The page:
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Sustainability 2012, 4(10), 2550-2565; doi:10.3390/su4102550
Published: 3 October 2012
Abstract: Intercropping has a strong potential to counteract the severe degradation of arable land in the North China Plain (NCP). However, a rapid decline of intercropping can be observed in the last decades. The present paper investigates the reason for this development and suggests solutions on how to adjust intercropping systems to fit modern agriculture. Firstly, the developments of socioeconomic conditions for farming were assessed, analyzing the statistical yearbooks of the seven provinces of the North China Plain. Secondly, a survey was conducted in the study region to understand the current state and future of intercropping systems. The investigations revealed that, due to limited off-farm income possibilities in the past, intercropping has been a viable solution to intensively use the limited land resources per farm household. However, a shift of rural laborers into other sectors has recently been observed. Thus, decreasing importance of income from agriculture and increasing labor costs are heralding the slow death of labor-intensive intercropping systems. Two possible solutions are discussed in the paper. Either the traditional row-intercropping systems can be transformed into strip-intercropping systems that can be mechanized using existing machinery; or, new machinery has to be developed that enables the mechanization of the traditional row-intercropping systems.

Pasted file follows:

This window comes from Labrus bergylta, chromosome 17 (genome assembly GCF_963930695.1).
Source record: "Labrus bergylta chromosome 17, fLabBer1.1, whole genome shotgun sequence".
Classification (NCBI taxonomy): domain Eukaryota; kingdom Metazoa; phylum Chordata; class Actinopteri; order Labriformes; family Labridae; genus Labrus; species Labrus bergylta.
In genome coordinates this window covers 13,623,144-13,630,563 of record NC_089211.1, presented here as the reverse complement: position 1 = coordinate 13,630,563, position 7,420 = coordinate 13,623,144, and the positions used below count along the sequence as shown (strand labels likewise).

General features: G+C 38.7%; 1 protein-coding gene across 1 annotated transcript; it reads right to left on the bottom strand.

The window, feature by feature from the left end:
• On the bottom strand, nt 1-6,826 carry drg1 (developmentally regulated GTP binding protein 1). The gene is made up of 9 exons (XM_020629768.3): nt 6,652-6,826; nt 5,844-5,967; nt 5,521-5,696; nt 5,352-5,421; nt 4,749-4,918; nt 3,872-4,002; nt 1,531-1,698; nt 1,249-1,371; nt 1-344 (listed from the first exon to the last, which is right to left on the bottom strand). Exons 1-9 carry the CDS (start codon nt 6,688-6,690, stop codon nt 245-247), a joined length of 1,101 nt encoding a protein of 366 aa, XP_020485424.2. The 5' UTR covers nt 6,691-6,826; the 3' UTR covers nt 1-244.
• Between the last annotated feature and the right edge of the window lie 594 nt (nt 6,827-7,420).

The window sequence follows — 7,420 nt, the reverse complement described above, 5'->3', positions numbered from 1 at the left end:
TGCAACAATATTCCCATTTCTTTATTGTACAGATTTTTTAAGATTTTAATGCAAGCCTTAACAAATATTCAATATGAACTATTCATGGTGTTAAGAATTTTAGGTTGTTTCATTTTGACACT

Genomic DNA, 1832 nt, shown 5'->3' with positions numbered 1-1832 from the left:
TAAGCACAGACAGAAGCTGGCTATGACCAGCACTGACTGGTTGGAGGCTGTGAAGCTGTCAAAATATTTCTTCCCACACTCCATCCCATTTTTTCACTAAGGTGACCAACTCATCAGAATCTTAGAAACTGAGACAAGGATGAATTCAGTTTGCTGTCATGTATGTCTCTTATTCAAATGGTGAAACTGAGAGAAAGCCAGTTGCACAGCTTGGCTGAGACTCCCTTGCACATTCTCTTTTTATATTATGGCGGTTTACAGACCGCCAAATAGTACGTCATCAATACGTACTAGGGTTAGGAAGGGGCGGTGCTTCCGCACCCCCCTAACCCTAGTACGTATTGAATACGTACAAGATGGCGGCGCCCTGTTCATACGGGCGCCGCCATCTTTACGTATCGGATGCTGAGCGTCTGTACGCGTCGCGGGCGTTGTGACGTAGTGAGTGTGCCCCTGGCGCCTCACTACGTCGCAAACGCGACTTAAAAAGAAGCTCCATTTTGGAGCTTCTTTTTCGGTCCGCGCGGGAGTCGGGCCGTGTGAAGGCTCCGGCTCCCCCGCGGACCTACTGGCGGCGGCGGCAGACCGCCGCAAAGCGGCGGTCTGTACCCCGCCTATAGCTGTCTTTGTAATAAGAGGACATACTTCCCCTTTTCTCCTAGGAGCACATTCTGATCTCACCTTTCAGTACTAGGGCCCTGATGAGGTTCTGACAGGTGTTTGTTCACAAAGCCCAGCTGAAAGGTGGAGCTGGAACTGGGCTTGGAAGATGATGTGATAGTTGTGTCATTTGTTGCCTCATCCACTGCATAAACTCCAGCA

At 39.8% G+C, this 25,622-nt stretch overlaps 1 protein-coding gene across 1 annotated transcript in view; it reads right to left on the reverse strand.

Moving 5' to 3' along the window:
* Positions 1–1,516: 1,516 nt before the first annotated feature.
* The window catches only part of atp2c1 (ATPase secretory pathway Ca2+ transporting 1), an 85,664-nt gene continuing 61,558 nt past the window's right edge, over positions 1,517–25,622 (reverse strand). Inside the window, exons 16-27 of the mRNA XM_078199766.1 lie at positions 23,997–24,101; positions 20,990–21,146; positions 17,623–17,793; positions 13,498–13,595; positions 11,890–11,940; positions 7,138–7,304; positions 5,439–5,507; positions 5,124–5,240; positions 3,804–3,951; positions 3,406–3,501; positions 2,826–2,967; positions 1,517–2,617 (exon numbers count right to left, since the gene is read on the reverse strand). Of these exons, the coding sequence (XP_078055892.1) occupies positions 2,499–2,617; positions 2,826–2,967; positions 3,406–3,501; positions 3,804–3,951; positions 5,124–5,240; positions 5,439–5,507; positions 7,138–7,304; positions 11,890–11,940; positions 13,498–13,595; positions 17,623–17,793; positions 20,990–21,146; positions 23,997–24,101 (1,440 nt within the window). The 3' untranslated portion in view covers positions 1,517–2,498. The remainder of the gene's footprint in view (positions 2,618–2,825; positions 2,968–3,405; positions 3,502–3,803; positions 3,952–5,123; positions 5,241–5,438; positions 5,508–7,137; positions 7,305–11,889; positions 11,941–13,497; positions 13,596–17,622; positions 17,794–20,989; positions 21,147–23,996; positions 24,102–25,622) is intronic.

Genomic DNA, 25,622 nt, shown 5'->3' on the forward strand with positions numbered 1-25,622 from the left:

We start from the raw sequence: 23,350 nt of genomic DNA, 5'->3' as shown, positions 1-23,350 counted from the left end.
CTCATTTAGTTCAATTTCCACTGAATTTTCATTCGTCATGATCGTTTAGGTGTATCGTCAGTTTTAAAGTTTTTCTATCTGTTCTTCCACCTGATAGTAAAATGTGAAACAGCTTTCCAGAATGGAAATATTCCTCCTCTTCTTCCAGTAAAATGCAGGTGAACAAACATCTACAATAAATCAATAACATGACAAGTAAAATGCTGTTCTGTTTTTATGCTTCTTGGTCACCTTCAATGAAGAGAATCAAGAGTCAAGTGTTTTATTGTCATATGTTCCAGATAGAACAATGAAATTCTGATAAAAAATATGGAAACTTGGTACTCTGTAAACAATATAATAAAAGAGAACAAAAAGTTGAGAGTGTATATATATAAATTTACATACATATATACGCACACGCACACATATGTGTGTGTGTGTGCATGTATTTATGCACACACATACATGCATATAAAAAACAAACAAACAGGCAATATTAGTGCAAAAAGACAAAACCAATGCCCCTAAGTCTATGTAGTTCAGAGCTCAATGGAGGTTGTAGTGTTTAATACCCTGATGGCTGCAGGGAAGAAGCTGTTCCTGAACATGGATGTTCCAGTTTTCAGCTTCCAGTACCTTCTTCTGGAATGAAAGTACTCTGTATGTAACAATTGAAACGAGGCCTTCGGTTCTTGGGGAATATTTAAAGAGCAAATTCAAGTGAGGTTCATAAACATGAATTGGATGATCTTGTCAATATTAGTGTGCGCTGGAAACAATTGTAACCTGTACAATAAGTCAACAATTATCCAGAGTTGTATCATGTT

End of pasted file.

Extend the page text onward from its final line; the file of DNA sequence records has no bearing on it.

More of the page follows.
The North China Plain (NCP), one of China’s major agricultural regions, experienced strong production and yield increases in the last decades . However, increasing yields are mainly a result of increased inputs of fertilizer, irrigation water and plant protection , which further aggravates environmental degradation in the region [3,4,5,6,7]. A production system that has a strong potential to counteract resource degradation while maintaining high yield levels is intercropping. The simultaneous cultivation of two or more crops on the same field is a traditional system in China [8,9]. Due to the differences in canopy architecture, rooting pattern and nutrient requirements of the two companion crops in such a system, the growth factors water, nutrients, and solar radiation can often be used more efficiently, which leads to a higher yield from intercropping compared to its monocropping equivalents [10,11,12,13]. When combining different crop types, weed and pest pressure are lowered and input of herbicides and pesticides can be reduced [14,15]. Intercropping can lead to higher yields while saving resources, controlling erosion, and reducing nutrient leaching [16,17,18].
In recent years, the number of publications on intercropping in China has increased strongly (e.g., [11,13,16,19,20,21,22]). Different research groups examined various aspects of intercropping systems, several of them conducting field experiments in the NCP. Research concentrated on agronomic aspects of the systems, mainly yield advantages and below-ground resource capture. The results significantly contributed to increasing the knowledge on various agronomic aspects of intercropping systems in China and worldwide.